The 2009 case Maritime Delimitation in the Black Sea (Romania v. Ukraine) presented the International Court of Justice (ICJ) with an opportunity to define and give meaning to the ambiguous and disputed phrase in Article 121(3): “[r]ocks which cannot sustain human habitation or economic life of their own.” The Court declined to provide a definitive definition for these words in its opinion, but by determining that Ukraine’s tiny Serpents’ Island should have no impact whatsoever on the maritime boundary, the Court reconfirmed that small uninhabited islands will generally have limited or no impacts on delimitations and that such features should not generate extended maritime zones. Serpents’ Island (also called Snake Island and Ostrov Zmeinyy) is virtually the only island in the Black Sea, except for a few that hug the coasts. It has 0.17 square kilometers of land area (forty-two acres or seventeen hectares) and is thirty-five kilometers (about twenty nautical miles) east of the Danube Delta (also called Dragon’s Beard),4 which forms the border between Ukraine and Romania. It lacks freshwater resources and has never been inhabited historically, although it has had a lighthouse on it since the 1800s and recently Ukraine has built structures and a pier on it, apparently to strengthen its claim to the ocean space around it. Its name is said to have come from the snakes that lived in a temple built on the islet in ancient times. The ocean space around it has become a focus of great interest because recent explorations have indicated that high-quality oil and substantial amounts of natural gas may be found around this islet. Although sovereignty over Serpents’ Island was contested for many years, in 1997 Romania accepted that this feature belonged to Ukraine. Romania argued before the Court that Ukraine had agreed in the 1997 treaty that Serpents’ Island was a “rock” under Article 121(3) and therefore that it could not affect the maritime delimitation between the two countries, but Ukraine rejected that contention, stating that the reference to Article 121(3) was in a Romanian “declaration,” which Ukraine had not accepted, and that the Romanian assertion was “groundless.” The Court’s opinion, issued February 3, 2009, avoided giving a comprehensive definition of the words in Article 121(3), but it did address the role that Serpents’ Island should play in the delimitation and determined that this islet should have a twelve-nautical-mile territorial sea, but otherwise had no effect on the delimitation. Ukraine argued first that Serpents’ Island should be considered as part of Ukraine’s coast, because it “forms part of the geographical context and its coast constitutes part of Ukraine’s relevant coasts.” Romania responded by arguing that Serpents’ Island “constitutes merely a small maritime feature situated at a considerable distance out to sea from the coasts of the Parties.” The Court accepted Romania’s perspective on this matter, saying that “[t]he coast of Serpents’ Island is so short that it makes no real difference to the overall length of the relevant coasts of the parties.” The Court went on to say that Serpents’ Island cannot be viewed as part of Ukraine’s coast because it is “lying alone and some 20 nautical miles away from the mainland” and thus “is not one of a cluster of fringe islands constituting ‘the coast’ of Ukraine.”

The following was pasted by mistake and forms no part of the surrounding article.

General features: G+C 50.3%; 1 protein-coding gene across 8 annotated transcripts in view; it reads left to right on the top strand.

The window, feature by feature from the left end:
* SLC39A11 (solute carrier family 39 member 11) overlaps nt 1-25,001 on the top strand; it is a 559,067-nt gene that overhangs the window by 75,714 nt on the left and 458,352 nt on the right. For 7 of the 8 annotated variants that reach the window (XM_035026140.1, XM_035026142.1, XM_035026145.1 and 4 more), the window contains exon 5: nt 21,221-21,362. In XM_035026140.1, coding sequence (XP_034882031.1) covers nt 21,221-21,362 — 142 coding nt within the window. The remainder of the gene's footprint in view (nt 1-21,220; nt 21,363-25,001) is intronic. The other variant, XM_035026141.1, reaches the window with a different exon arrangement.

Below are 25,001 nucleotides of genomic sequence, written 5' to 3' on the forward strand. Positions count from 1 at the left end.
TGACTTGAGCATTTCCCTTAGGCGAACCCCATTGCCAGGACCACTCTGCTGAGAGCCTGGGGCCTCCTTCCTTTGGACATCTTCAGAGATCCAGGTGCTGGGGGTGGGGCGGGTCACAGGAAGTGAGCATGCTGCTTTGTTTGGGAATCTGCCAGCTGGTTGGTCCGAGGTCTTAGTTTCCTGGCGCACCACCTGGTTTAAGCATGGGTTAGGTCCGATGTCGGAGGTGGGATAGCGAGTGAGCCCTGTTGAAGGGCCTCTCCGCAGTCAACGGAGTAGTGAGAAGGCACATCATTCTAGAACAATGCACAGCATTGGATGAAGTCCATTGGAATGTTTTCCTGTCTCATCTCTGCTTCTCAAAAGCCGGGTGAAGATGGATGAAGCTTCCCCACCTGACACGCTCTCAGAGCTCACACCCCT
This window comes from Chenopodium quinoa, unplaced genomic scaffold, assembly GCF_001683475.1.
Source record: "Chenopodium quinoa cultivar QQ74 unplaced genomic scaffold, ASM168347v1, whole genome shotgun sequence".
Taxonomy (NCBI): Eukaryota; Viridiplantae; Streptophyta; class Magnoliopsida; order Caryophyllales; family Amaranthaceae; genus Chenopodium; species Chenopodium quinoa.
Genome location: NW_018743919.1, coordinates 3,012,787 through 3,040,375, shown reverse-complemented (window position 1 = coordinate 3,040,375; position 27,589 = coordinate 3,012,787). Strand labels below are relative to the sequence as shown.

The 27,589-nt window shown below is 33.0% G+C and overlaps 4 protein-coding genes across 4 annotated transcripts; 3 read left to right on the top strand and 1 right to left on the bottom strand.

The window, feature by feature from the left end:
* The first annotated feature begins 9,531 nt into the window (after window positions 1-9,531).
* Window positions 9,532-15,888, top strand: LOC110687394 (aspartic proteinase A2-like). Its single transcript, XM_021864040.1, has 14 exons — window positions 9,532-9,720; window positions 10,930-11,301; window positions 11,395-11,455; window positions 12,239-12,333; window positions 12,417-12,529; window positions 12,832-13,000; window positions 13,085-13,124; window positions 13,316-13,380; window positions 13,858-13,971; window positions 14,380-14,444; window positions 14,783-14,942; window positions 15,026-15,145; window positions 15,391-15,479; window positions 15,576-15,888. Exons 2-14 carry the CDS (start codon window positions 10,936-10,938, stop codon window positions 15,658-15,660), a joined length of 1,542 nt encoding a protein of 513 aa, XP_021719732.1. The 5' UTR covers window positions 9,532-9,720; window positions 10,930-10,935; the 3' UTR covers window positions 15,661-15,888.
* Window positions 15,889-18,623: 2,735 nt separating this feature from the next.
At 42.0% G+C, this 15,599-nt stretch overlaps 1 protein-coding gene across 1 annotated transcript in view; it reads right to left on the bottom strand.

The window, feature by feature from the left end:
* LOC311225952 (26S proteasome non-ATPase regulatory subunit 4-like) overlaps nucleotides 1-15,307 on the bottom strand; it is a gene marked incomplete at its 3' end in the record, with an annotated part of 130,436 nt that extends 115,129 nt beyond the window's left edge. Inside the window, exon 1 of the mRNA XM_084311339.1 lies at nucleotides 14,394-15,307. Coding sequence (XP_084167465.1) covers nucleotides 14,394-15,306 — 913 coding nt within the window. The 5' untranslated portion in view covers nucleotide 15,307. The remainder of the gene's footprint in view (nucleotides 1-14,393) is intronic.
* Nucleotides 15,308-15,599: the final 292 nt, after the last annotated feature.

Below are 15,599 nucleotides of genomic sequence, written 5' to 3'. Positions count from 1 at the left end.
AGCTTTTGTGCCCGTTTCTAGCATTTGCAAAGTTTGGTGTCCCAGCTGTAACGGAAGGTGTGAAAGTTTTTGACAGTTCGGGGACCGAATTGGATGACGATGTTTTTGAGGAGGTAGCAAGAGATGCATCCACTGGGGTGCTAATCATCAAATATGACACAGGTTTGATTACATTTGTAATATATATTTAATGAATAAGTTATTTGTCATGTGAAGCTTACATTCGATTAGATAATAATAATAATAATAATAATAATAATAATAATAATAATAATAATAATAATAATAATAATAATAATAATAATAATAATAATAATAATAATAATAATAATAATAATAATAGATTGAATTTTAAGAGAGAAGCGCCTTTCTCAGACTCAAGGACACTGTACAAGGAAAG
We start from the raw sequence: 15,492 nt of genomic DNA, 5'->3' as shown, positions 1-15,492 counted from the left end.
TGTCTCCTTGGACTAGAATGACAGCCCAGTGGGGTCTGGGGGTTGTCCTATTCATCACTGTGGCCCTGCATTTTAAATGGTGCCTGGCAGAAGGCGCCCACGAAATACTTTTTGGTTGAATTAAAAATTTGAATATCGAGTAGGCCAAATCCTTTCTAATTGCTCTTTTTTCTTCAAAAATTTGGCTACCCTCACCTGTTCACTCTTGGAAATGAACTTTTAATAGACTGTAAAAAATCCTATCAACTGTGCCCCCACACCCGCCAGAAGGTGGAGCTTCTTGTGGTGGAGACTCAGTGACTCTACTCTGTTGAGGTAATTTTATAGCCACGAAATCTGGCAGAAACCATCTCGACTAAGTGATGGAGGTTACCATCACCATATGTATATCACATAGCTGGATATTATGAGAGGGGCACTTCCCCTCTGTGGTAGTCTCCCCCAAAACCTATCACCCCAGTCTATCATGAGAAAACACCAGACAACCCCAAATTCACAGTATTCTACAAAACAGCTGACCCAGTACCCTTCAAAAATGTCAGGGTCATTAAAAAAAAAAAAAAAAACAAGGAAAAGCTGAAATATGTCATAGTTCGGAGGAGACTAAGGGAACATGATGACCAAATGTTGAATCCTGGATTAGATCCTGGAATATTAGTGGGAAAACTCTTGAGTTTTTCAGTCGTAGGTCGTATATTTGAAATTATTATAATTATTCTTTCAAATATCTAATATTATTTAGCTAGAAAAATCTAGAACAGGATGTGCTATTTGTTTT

Jon M. Van Dyke,
The Romania v. Ukraine Decision And Its Effect On East Asian Maritime Delimitations,
Ocean & Coastal L.J.
Available at: http://digitalcommons.mainelaw.maine.edu/oclj/vol15/iss2/6